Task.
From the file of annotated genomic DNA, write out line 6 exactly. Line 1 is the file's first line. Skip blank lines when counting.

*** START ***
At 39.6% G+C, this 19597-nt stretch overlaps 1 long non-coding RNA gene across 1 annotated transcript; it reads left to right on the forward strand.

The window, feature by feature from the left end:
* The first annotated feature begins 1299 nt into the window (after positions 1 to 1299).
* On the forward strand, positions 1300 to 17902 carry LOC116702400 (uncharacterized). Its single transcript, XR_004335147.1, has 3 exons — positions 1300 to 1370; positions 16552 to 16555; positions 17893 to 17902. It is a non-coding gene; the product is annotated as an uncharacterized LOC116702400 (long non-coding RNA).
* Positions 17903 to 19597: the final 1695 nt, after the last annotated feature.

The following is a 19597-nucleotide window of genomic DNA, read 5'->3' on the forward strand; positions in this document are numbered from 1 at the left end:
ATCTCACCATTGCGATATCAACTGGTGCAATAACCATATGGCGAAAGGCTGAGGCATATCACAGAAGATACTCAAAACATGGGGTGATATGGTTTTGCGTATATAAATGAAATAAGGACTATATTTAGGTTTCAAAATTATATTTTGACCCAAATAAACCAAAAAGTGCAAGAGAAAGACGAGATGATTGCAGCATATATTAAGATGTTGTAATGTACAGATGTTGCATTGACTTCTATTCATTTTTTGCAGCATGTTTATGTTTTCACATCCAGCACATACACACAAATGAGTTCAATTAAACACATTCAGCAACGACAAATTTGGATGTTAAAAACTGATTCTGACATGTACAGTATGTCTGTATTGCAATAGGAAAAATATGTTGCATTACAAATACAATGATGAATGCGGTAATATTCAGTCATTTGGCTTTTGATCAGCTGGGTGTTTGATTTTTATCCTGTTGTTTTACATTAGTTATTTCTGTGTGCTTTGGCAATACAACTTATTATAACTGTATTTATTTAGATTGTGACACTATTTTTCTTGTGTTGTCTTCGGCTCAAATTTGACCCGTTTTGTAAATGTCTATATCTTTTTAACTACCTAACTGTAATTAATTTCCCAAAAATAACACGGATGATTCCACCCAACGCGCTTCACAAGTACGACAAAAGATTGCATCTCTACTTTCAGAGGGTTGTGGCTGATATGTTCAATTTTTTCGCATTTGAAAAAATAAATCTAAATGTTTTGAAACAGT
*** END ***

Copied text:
The following is a 19597-nucleotide window of genomic DNA, read 5'->3' on the forward strand; positions in this document are numbered from 1 at the left end: